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set

<<set>>

Motivating example

Variables are a good way to keep track of what a reader has chosen in a story, or to manage some other part of the story state. For example, many gamebooks start off with something like this:

All you possess is an Axe (note under Weapons on your Action Chart) and a Backpack containing 1 Meal (note under Meals on your Action Chart).

(Joe Dever, Flight from the Dark)

You can keep track of the number of meals that the protagonist carries with the <<set>> macro, like so:

All you possess is an Axe and a Backpack containing 1 Meal.
<<set $meals to 1>>

Later on in the story, you can change the value of a variable with another «set» statement.

You are feeling tired and hungry and you must stop to eat. <<set $meals -= 1>>

If you make a mistake with «set», a pink highlighted message will appear where you invoked it. Here's a sample error message, in this case forgetting the sigil before the variable $meals:

bad expression: meals is not defined

Setter operators

The to and -= are special operators called setter operators - while expressions may contain comparison operators like + or not, setter operators are commands to modify the values of variables. The -= operator lowers the variable on the left by the value on the right. There is also a += operator that does the opposite.

The most useful setter operators are as follows:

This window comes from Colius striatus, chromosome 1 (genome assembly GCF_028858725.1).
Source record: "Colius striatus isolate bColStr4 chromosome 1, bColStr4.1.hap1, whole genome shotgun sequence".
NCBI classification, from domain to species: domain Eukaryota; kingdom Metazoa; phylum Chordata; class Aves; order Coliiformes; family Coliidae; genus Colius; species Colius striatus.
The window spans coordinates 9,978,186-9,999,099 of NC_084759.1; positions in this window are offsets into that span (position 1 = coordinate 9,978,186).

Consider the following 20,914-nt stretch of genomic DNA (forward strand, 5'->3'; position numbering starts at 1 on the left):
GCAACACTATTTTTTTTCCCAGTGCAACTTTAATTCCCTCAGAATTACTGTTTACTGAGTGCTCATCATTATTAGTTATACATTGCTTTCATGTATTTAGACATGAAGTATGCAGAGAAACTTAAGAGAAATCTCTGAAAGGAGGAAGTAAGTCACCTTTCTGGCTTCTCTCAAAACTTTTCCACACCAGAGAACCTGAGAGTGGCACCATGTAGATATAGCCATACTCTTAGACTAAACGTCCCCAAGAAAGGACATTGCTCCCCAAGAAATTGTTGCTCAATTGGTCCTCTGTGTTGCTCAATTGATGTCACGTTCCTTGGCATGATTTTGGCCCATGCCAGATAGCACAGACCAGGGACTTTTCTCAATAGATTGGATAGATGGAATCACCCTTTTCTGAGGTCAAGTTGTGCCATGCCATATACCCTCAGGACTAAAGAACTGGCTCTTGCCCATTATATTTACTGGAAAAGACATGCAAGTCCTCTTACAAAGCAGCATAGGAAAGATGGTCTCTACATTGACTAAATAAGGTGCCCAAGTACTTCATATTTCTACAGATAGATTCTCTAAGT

Operator(s) Function Example
to, = Sets the variable on the left to the value on the right $bullets to 5
+= Increases the variable on the left by the number on the right, OR adds the string on the right to the end of the variable. $var += 1 is shorthand for $var to $var + 1 $dogs += 2
-= Decreases the variable on the left by the number on the right. $var -= 1 is shorthand for $var to $var - 1 $health -= 2
*= Multiplies the variable on the left by the number on the right. $var *= 2 is shorthand for $var to $var * 2 $shields *= 2
/= Divides the variable on the left by the number on the right. $var /= 2 is shorthand for $var to $var / 2 $coins /= 2

Multiple operations in one <<set>>

When you have multiple «set» macro tags next to one another, you can replace them with a shorthand that uses only one «set». Simply take the operations in each instance, and join them together using either commas or semicolons. For instance, these three macro tags:

<<set $pants = "large">>
<<set $shoes = "huge">>
<<set $spats = "classy">>

…can be changed to just this:

<<set $pants = "large"; $shoes = "huge"; $spats = "classy">>

It is easy to assume that the placement of links in a passage has some bearing on what the game's variable state will be once you click it:

/% The following code is ineffectual %/
<<set $lamp to "red">>
[[The lamp is red]]
<<set $lamp to "blue">>
[[The lamp is blue]]

But this is erroneous! All of these <<set>> macros are run as soon as the passage is displayed, in order. Clicking the “The lamp is red” link won't cause the «set $lamp to “blue”» tag to not have happened.

To achieve the desired effect in the above passage, you should use setter links:

[[The lamp is red][$lamp = "red"]]
[[The lamp is blue][$lamp = "blue"]]
set.txt · Last modified: 2014/09/20 14:20 (external edit)